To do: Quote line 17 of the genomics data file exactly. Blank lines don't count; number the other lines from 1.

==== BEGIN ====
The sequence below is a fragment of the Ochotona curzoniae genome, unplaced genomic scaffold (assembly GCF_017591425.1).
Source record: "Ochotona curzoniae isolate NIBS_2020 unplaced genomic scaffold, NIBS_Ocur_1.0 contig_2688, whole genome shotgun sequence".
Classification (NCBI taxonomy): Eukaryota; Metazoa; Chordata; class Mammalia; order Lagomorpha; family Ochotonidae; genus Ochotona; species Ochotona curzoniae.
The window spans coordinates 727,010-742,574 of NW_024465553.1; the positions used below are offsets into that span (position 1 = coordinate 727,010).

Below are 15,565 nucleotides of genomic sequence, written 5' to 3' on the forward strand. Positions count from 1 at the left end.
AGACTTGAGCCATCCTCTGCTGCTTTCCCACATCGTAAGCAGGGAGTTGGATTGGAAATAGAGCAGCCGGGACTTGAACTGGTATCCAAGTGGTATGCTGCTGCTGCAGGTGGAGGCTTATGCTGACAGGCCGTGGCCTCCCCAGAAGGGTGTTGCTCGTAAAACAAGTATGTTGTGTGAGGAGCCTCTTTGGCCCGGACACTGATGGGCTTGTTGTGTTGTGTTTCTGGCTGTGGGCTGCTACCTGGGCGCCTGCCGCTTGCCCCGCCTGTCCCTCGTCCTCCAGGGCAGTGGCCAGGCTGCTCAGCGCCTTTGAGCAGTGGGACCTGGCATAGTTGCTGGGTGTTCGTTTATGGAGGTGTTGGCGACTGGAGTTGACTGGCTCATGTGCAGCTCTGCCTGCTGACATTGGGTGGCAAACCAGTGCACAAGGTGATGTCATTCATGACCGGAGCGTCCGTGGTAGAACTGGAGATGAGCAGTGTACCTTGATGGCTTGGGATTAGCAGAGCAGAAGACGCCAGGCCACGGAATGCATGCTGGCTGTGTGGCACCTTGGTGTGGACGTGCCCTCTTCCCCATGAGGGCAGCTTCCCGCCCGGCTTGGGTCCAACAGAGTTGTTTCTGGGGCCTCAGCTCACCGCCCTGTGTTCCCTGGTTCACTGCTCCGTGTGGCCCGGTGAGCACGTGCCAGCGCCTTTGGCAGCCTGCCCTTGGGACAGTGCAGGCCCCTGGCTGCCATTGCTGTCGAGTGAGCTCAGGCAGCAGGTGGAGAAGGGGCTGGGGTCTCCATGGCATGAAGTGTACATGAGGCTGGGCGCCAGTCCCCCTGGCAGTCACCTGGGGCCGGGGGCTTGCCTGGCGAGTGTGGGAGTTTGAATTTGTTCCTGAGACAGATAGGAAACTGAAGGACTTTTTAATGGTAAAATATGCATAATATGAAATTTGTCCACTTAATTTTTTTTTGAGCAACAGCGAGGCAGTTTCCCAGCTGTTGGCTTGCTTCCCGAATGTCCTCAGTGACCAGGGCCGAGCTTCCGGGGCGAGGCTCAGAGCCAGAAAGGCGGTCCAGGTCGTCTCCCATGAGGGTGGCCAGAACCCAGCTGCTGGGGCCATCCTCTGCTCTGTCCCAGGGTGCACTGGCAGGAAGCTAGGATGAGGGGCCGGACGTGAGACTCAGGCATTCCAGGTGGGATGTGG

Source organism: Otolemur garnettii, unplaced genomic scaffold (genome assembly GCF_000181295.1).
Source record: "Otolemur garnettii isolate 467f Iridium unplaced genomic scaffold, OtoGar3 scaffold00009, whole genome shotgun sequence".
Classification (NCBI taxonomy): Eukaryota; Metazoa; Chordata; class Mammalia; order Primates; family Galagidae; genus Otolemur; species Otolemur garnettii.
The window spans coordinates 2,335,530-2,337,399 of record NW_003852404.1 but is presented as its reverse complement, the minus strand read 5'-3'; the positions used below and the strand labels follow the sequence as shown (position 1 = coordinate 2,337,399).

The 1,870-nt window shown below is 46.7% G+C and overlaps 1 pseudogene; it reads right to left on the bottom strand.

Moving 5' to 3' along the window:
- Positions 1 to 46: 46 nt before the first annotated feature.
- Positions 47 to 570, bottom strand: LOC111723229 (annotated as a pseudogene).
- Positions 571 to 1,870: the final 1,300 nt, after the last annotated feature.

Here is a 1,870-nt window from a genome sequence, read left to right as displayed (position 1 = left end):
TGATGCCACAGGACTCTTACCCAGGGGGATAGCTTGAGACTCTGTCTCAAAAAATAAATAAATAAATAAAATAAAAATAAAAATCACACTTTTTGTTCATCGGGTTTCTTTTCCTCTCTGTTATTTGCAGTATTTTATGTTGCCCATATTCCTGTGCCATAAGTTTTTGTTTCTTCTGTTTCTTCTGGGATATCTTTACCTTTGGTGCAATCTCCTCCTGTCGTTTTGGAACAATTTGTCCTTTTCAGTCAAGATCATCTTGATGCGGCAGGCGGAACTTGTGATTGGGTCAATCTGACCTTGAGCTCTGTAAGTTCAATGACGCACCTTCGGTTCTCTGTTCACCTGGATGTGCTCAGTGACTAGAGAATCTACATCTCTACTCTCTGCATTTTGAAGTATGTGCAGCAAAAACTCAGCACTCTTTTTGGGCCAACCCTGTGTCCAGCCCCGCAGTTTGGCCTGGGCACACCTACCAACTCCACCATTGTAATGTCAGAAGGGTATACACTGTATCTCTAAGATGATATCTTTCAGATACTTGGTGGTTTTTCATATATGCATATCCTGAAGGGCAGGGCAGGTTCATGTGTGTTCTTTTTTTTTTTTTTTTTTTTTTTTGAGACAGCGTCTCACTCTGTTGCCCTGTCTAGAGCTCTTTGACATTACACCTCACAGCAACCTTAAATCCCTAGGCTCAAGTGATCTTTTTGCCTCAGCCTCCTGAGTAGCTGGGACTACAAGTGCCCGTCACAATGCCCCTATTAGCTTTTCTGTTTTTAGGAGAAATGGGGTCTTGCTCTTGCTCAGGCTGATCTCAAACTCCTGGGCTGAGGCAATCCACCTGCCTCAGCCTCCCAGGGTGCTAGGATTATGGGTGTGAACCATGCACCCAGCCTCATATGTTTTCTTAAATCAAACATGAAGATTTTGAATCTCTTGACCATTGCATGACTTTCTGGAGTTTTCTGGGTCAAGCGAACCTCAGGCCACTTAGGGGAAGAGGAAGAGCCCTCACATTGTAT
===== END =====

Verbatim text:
TGATGCCACAGGACTCTTACCCAGGGGGATAGCTTGAGACTCTGTCTCAAAAAATAAATAAATAAATAAAATAAAAATAAAAATCACACTTTTTGTTCATCGGGTTTCTTTTCCTCTCTGTTATTTGCAGTATTTTATGTTGCCCATATTCCTGTGCCATAAGTTTTTGTTTCTTCTGTTTCTTCTGGGATATCTTTACCTTTGGTGCAATCTCCTCCTGTCGTTTTGGAACAATTTGTCCTTTTCAGTCAAGATCATCTTGATGCGGCAGGCGGAACTTGTGATTGGGTCAATCTGACCTTGAGCTCTGTAAGTTCAATGACGCACCTTCGGTTCTCTGTTCACCTGGATGTGCTCAGTGACTAGAGAATCTACATCTCTACTCTCTGCATTTTGAAGTATGTGCAGCAAAAACTCAGCACTCTTTTTGGGCCAACCCTGTGTCCAGCCCCGCAGTTTGGCCTGGGCACACCTACCAACTCCACCATTGTAATGTCAGAAGGGTATACACTGTATCTCTAAGATGATATCTTTCAGATACTTGGTGGTTTTTCATATATGCATATCCTGAAGGGCAGGGCAGGTTCATGTGTGTTCTTTTTTTTTTTTTTTTTTTTTTTTGAGACAGCGTCTCACTCTGTTGCCCTGTCTAGAGCTCTTTGACATTACACCTCACAGCAACCTTAAATCCCTAGGCTCAAGTGATCTTTTTGCCTCAGCCTCCTGAGTAGCTGGGACTACAAGTGCCCGTCACAATGCCCCTATTAGCTTTTCTGTTTTTAGGAGAAATGGGGTCTTGCTCTTGCTCAGGCTGATCTCAAACTCCTGGGCTGAGGCAATCCACCTGCCTCAGCCTCCCAGGGTGCTAGGATTATGGGTGTGAACCATGCACCCAGCCTCATATGTTTTCTTAAATCAAACATGAAGATTTTGAATCTCTTGACCATTGCATGACTTTCTGGAGTTTTCTGGGTCAAGCGAACCTCAGGCCACTTAGGGGAAGAGGAAGAGCCCTCACATTGTAT